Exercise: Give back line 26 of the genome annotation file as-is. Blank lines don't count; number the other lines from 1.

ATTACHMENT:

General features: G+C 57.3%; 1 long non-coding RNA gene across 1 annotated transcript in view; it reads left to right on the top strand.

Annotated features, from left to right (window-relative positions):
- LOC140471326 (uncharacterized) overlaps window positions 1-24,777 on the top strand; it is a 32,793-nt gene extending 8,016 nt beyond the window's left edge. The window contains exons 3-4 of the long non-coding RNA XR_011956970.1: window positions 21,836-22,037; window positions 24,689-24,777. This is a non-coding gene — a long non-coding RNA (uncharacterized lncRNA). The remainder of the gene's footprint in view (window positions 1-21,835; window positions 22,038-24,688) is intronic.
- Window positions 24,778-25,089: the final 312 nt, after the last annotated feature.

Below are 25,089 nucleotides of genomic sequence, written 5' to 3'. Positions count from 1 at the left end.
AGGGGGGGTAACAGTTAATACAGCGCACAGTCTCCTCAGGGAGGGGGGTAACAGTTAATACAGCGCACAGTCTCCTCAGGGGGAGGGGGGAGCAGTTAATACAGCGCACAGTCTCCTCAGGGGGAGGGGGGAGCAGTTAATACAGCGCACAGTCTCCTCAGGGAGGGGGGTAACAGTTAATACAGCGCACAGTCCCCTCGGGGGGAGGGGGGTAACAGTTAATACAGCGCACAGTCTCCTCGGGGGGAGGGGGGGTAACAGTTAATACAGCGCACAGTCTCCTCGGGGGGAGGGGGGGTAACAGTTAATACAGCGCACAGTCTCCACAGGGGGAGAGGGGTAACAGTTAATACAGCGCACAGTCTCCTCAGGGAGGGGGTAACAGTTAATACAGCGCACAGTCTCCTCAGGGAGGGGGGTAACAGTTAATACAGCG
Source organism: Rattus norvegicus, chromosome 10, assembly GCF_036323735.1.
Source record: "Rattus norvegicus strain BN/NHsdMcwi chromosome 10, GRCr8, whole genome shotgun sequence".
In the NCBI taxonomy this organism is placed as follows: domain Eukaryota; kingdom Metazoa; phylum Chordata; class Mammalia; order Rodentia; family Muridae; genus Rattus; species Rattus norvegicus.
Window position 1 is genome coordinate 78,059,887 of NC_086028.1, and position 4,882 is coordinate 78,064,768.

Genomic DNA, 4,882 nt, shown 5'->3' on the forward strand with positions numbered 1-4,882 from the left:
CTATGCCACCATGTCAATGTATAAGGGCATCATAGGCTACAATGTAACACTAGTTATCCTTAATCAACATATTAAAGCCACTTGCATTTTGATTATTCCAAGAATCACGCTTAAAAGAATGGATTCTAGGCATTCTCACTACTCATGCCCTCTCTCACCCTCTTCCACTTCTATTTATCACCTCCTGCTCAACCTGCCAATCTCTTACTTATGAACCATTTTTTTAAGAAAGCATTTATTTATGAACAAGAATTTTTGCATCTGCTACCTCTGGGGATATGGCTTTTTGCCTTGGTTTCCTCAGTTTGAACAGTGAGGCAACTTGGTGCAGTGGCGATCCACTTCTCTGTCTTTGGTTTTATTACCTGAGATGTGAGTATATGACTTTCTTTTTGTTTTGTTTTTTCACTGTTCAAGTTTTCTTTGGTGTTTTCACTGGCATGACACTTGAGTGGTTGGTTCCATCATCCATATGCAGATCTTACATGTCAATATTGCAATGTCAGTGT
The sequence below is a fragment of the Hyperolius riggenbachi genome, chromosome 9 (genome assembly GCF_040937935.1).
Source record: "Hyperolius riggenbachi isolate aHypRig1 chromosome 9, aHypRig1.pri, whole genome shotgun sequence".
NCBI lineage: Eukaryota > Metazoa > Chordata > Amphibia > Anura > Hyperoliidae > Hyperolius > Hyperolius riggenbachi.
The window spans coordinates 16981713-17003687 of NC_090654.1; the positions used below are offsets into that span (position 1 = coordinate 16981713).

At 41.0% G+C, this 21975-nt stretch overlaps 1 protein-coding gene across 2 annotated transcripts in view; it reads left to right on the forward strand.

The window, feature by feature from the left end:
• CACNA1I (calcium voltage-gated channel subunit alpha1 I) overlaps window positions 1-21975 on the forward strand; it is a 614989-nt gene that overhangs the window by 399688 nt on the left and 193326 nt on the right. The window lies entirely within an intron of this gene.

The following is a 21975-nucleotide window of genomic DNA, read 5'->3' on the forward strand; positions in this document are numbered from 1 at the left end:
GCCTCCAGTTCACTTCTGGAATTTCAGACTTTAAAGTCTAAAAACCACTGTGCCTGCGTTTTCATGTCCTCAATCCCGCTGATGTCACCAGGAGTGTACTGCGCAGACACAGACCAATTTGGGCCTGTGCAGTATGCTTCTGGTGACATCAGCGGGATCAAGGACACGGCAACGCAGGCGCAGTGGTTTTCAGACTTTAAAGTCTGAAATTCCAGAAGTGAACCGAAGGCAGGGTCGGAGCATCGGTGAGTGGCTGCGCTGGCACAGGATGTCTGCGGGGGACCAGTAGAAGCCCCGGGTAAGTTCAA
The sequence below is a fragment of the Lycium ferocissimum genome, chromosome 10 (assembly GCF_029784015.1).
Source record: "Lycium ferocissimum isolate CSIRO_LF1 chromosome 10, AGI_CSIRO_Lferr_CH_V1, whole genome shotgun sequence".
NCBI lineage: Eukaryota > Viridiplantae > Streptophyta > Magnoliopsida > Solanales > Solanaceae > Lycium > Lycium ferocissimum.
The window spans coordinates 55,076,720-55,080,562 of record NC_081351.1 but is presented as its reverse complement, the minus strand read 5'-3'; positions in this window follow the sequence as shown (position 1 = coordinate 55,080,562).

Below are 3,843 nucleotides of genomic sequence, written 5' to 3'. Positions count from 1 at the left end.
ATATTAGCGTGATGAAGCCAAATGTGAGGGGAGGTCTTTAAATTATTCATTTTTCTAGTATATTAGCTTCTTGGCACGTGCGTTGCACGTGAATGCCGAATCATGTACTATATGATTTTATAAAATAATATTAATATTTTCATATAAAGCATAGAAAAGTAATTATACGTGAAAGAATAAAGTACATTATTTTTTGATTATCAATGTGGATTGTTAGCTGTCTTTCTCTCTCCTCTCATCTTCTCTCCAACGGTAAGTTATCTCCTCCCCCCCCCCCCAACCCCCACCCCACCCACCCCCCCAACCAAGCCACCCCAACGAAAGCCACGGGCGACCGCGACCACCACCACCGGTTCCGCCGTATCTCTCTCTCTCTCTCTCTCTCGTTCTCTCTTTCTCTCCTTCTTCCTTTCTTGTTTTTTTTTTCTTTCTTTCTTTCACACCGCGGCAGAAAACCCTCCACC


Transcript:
Below are 3,843 nucleotides of genomic sequence, written 5' to 3'. Positions count from 1 at the left end.